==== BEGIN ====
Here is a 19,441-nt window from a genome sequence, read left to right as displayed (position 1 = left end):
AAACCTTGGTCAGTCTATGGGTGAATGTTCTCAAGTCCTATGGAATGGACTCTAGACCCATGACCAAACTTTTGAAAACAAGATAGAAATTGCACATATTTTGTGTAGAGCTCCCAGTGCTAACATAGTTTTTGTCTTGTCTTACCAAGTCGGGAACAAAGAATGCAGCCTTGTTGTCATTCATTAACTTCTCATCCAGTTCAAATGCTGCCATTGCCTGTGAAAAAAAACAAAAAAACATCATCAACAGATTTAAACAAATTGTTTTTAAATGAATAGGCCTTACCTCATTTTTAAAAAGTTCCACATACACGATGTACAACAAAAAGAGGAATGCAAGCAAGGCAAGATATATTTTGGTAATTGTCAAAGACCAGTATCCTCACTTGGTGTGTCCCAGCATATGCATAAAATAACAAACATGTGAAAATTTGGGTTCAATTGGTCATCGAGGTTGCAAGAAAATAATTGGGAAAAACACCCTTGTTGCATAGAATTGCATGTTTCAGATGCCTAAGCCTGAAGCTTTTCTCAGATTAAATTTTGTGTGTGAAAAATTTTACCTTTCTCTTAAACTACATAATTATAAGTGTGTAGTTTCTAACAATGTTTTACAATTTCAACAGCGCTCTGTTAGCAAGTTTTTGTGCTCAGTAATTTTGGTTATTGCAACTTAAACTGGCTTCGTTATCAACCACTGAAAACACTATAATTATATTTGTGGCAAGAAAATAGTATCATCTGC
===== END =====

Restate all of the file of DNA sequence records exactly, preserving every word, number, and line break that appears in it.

Here is a 19,441-nt window from a genome sequence, read left to right as displayed (position 1 = left end):
AAACCTTGGTCAGTCTATGGGTGAATGTTCTCAAGTCCTATGGAATGGACTCTAGACCCATGACCAAACTTTTGAAAACAAGATAGAAATTGCACATATTTTGTGTAGAGCTCCCAGTGCTAACATAGTTTTTGTCTTGTCTTACCAAGTCGGGAACAAAGAATGCAGCCTTGTTGTCATTCATTAACTTCTCATCCAGTTCAAATGCTGCCATTGCCTGTGAAAAAAAACAAAAAAACATCATCAACAGATTTAAACAAATTGTTTTTAAATGAATAGGCCTTACCTCATTTTTAAAAAGTTCCACATACACGATGTACAACAAAAAGAGGAATGCAAGCAAGGCAAGATATATTTTGGTAATTGTCAAAGACCAGTATCCTCACTTGGTGTGTCCCAGCATATGCATAAAATAACAAACATGTGAAAATTTGGGTTCAATTGGTCATCGAGGTTGCAAGAAAATAATTGGGAAAAACACCCTTGTTGCATAGAATTGCATGTTTCAGATGCCTAAGCCTGAAGCTTTTCTCAGATTAAATTTTGTGTGTGAAAAATTTTACCTTTCTCTTAAACTACATAATTATAAGTGTGTAGTTTCTAACAATGTTTTACAATTTCAACAGCGCTCTGTTAGCAAGTTTTTGTGCTCAGTAATTTTGGTTATTGCAACTTAAACTGGCTTCGTTATCAACCACTGAAAACACTATAATTATATTTGTGGCAAGAAAATAGTATCATCTGC